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Nixon sues Ameren over Taum Sauk breach
ST. LOUIS (AP) -- Missouri Attorney General Jay Nixon on Wednesday filed a lawsuit against Ameren Corp., asking the state's largest utility to pay compensation and punitive damages for negligence that resulted in the Dec. 14, 2005, breach of the Taum Sauk reservoir.
"This was one of the worst man-made disasters in Missouri's history, and our lawsuit alleges a long history of decisions by Ameren and its employees that led to this catastrophe," Nixon said in a statement.
The lawsuit, filed in St. Louis Circuit Court, comes a day before the one-year anniversary of the breach.
A spokeswoman for Ameren did not return a phone call seeking comment.
The lawsuit came a day after the Missouri Department of Natural Resources announced it had offered a proposed settlement over civil claims involving the breach that spilled 1 billion gallons of water from Ameren's hydroelectric plant atop Profitt Mountain in southeast Missouri.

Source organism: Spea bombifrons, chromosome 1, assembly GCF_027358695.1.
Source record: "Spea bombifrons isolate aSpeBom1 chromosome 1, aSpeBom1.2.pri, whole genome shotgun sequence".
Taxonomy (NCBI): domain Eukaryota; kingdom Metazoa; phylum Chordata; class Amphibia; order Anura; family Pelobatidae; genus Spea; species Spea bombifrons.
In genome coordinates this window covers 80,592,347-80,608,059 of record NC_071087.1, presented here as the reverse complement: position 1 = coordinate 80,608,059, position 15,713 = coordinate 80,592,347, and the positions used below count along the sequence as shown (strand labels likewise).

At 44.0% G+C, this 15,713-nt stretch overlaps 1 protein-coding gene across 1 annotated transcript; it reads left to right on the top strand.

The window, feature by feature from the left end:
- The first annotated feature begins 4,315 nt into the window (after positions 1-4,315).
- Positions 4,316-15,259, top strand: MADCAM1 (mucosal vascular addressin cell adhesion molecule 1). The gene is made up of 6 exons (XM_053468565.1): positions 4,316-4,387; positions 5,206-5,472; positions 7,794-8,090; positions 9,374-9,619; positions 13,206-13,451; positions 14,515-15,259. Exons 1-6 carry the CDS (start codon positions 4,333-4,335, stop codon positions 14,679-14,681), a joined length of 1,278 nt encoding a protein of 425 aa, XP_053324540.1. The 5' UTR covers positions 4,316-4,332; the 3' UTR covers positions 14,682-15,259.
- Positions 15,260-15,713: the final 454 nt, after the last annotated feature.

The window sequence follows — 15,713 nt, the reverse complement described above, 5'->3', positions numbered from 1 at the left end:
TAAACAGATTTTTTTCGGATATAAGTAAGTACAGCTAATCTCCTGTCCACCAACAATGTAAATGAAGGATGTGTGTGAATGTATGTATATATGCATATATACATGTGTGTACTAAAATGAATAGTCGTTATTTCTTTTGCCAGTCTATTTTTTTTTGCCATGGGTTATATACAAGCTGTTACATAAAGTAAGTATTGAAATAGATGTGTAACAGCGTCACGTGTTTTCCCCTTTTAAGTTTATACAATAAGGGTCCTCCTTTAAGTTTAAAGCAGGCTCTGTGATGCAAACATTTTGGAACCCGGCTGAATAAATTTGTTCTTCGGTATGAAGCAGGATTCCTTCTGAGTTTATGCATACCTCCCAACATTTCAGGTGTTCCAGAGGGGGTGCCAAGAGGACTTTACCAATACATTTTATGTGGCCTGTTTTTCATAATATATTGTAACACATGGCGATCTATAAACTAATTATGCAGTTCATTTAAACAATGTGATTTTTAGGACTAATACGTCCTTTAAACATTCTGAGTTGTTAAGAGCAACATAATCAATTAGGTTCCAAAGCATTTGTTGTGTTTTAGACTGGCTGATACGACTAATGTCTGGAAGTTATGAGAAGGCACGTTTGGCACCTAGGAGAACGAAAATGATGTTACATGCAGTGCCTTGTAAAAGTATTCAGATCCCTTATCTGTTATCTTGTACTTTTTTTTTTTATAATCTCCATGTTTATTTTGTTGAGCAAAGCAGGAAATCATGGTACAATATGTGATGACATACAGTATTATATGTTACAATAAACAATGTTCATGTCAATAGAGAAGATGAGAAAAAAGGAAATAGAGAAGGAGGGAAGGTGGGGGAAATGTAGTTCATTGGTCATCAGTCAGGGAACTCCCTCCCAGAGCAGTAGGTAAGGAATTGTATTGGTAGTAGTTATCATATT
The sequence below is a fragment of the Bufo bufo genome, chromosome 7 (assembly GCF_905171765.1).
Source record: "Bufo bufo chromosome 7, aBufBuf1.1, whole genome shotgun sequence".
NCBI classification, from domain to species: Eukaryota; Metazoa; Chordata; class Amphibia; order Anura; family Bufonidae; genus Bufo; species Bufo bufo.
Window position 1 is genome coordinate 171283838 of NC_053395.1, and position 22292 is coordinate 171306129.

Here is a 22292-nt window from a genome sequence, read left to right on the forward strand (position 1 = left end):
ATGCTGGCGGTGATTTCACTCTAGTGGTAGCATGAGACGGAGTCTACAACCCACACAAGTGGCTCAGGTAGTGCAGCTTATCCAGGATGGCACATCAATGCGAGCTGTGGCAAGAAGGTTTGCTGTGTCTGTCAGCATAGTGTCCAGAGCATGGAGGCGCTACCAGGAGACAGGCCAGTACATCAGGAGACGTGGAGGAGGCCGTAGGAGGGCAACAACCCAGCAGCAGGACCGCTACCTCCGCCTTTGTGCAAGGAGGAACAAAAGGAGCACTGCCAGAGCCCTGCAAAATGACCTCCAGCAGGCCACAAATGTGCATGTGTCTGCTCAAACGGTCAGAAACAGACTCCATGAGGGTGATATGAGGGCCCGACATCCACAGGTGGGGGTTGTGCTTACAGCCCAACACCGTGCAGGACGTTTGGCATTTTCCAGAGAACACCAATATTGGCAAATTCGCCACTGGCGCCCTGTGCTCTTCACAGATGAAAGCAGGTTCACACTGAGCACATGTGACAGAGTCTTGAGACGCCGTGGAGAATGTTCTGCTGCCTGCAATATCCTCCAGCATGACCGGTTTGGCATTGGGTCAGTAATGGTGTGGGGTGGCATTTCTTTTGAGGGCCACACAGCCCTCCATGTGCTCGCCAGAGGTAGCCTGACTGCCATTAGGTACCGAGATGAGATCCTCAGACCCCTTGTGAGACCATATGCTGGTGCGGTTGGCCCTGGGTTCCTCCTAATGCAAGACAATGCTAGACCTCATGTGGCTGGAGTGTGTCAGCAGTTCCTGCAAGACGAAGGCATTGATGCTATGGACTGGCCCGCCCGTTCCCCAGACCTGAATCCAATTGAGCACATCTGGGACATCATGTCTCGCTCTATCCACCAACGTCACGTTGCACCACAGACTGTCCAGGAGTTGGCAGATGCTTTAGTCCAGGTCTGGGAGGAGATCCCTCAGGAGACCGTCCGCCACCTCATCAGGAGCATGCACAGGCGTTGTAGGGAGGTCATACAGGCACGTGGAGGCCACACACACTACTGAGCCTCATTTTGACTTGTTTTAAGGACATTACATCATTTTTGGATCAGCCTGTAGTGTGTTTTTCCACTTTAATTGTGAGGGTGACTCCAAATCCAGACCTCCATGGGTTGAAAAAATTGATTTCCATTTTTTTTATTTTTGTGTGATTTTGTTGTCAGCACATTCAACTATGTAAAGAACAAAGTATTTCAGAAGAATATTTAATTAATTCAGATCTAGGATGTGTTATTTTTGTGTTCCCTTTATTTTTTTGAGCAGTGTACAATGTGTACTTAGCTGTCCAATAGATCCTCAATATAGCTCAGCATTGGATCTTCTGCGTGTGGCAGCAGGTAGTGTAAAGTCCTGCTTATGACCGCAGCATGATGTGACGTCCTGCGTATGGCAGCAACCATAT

No one was killed but the raging water nearly destroyed Johnson's Shut-Ins State Park and injured a family five.
Nixon on Tuesday criticized the DNR proposal, saying it didn't do enough for those closest to Taum Sauk.
The DNR plan calls for Ameren to either give up or share two properties that DNR officials believe could provide ample recreation -- the old Rock Island Railroad corridor and Church Mountain, both of which are owned by Ameren.
The rail corridor covers 47 miles and runs from the west-central Missouri town of Windsor west to Pleasant Hills, near Kansas City, and could be used for a hiking and biking trail. Church Mountain sits next to Profitt Mountain. Ameren owns the entire 1,400-acre mountain and once considered another hydroelectric plant there. DNR would use it for undetermined recreational use.